Mirroring its global peers, Egypt-born and UAE-based mass mobility startup SWVL is bracing itself for drastic monetary belt-tightening policies and restructuring operations, pulling the trigger on large layoffs across some of its markets over the past couple of weeks, with further employees expected to leave the company in the coming period.
SWVL’s team in its founding country is bearing the brunt of these redundancies. Former employees are taking to social media asking for job opportunities, CVs are being forwarded through Whatsapp groups and virtual events have been organised to help connect affected employees with potential employers.
Besides Egypt, the recent round of layoffs has reportedly impacted the company’s teams in Dubai and Pakistan as well. The cuts include staffers from multiple departments, including tech and HR teams, according to a former employee at SWVL, who asked not to be named.
"Up until a few days ago and before we were notified about the cuts, all departments were functioning normally. So far, no one knows what will happen next," they said.
The exact number of employees affected has not yet been announced by the NASDAQ-listed company.
This is the second round of layoffs for SWVL, which unveiled plans back in May to slash jobs by 32 per cent, in order to “accelerate its path to profitability to turn cash flow positive in 2023".
The IPO debacle
In March this year, SWVL, then valued at $1.5 billion, went public on the US NASDAQ through a SPAC merger with Queen's Gambit Growth Capital with an initial offer price of $9.95 per share. But the company struggled to maintain its opening share price after failing to turn a profit across its markets. It has seen its share price plunge nearly 95 per cent over the span of six months, with its valuation nosediving from $1.5 billion to $53 million as of November.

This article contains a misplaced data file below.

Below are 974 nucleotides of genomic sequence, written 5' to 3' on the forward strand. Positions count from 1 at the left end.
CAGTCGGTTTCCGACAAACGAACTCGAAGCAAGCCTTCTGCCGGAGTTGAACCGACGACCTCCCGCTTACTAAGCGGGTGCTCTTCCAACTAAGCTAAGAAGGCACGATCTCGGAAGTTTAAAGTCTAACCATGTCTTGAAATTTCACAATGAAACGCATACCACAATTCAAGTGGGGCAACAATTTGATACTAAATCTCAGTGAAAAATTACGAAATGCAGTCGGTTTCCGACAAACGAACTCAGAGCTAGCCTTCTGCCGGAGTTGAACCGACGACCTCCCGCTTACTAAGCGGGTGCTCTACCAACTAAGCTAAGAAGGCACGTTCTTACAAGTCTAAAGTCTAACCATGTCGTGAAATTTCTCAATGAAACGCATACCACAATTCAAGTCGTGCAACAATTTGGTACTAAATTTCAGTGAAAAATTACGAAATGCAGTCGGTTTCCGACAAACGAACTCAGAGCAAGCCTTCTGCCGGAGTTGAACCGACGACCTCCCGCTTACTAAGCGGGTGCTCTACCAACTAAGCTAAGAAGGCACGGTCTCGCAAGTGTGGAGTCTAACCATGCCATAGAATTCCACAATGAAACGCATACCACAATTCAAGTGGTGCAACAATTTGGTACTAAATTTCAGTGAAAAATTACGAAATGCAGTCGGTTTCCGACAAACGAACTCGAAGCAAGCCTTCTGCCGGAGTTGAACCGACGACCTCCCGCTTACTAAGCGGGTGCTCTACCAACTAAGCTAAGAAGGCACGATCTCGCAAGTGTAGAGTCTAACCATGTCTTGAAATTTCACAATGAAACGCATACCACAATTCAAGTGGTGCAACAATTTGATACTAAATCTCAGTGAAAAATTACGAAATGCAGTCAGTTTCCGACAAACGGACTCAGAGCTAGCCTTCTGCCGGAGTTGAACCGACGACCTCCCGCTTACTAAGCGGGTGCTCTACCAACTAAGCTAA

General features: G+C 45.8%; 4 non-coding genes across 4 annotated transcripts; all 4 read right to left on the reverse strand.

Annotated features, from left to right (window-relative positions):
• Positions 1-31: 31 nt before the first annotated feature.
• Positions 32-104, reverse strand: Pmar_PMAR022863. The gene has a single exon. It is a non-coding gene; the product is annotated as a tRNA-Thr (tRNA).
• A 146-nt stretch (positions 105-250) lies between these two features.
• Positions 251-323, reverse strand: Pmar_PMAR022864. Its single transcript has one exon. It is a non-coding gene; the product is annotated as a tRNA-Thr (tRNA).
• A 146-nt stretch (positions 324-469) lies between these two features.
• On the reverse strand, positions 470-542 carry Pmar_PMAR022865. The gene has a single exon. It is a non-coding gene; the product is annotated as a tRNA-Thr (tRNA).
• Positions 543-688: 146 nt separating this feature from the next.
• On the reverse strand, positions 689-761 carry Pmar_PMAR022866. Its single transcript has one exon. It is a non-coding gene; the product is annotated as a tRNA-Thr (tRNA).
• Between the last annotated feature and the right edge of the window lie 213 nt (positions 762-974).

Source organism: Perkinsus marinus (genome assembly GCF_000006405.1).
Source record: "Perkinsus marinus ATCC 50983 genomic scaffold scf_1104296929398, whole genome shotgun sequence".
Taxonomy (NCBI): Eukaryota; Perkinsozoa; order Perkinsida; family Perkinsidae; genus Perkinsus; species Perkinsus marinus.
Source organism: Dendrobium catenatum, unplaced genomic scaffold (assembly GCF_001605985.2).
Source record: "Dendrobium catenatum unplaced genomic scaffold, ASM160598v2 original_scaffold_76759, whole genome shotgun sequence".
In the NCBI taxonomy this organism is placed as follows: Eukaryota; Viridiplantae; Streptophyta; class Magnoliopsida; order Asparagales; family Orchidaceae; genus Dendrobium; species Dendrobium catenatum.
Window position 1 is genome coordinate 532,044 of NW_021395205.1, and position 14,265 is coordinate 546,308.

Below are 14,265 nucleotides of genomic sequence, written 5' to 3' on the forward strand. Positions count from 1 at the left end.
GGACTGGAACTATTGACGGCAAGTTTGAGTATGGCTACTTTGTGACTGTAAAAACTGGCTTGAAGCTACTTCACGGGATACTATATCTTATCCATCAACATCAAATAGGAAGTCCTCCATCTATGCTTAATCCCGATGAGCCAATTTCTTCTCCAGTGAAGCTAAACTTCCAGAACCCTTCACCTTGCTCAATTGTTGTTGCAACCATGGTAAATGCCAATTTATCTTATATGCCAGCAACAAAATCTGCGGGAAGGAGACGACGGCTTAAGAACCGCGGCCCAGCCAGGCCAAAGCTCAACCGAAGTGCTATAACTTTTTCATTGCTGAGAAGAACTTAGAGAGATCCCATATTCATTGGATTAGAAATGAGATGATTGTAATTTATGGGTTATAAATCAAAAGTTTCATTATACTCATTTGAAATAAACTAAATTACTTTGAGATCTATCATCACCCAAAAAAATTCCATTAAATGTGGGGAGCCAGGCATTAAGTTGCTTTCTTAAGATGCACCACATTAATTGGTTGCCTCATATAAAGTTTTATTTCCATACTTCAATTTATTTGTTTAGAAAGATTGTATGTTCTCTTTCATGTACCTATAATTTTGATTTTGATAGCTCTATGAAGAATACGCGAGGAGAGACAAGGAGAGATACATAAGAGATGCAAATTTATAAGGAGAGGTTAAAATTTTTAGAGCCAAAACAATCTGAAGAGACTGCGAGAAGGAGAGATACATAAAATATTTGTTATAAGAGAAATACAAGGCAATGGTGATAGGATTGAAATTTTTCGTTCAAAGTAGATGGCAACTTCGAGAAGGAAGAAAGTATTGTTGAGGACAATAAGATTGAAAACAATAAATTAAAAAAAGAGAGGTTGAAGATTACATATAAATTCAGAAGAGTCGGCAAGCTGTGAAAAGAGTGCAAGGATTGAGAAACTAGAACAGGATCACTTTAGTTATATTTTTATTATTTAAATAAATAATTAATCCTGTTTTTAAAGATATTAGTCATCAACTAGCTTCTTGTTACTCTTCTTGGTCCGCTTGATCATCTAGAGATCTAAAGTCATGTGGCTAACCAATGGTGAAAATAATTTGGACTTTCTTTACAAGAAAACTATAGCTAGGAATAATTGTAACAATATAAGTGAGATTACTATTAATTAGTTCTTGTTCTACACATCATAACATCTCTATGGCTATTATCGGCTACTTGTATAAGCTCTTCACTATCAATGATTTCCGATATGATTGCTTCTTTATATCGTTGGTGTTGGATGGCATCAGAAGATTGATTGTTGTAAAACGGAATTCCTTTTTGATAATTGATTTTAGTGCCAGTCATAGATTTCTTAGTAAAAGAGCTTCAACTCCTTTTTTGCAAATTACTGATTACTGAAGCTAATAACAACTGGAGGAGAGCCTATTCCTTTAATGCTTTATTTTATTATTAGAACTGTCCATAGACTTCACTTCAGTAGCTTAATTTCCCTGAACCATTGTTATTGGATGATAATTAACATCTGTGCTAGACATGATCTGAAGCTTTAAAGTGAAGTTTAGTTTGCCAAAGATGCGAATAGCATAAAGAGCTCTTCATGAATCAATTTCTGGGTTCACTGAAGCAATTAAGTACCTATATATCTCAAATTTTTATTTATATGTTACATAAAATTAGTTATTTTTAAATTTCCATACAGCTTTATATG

“There have been deliberations between the top management, investors as well as the board of directors going on for some time. There has been increasing pressure on the top brass to focus on profitability in order to be able to regain the minimum bid stock price to $1 per share," added the source.
On 4 November 2022, SWVL received a letter from NASDAQ citing compliance issues as the company's shares have been trading below $1 for over 30 consecutive days. It is now at risk of being delisted as a result. As of writing, SWVL's stock is trading at $0.44, up 14 per year from its previous close.
In October, however, SWVL also announced that operations in half of the markets it turned EBITDA positive or broke even in August 2022.
"The drop in the company’s valuation is no flash in the pan, considering that revenues are not going up," said Ayamn Khalaf, a financial markers technical analyst.
“Similar to other tech companies, a state of lingering high inflation coupled with a slowdown in venture capital has complicated the situation for SWVL. But, I think the model itself is not working well for the startup. To cope with losses, they had to raise their prices. So for users in Egypt for example, the model is poorly suited for their needs and no longer a viable alternative for public transport. This has resulted in a fall in its customer base and thereby revenues. Besides, It has not been strongly validated in some of the markers they expanded to," he added.
Last October, SWVL announced the launch of clean mobility solutions in an expansion to Switzerland, bringing the number of total markets it operates in to more than 18 across Latin America, Europe, Africa and Asia.
On the acquisition front, SWVL's acquisition spate includes Mexico-based mass mobility startup Urbvan, Turkey-based B2B mobility startup Voltlines, German mobility software startup door2door, Argentina's Viapool and Spain's shuttle-booking Shotl.
These layoffs could also come as a direct result of the company's consolidation and expansion spree, for which it has had intensive hiring drives in place over the past few years. SWVL's relentless desire for growth and expansion has prompted many to question the massive investments related to these expansion plans and causes the company to repeatedly fall in a ditch of overhiring and high burn rate.
SWVL did not respond to Wamda’s request for comment.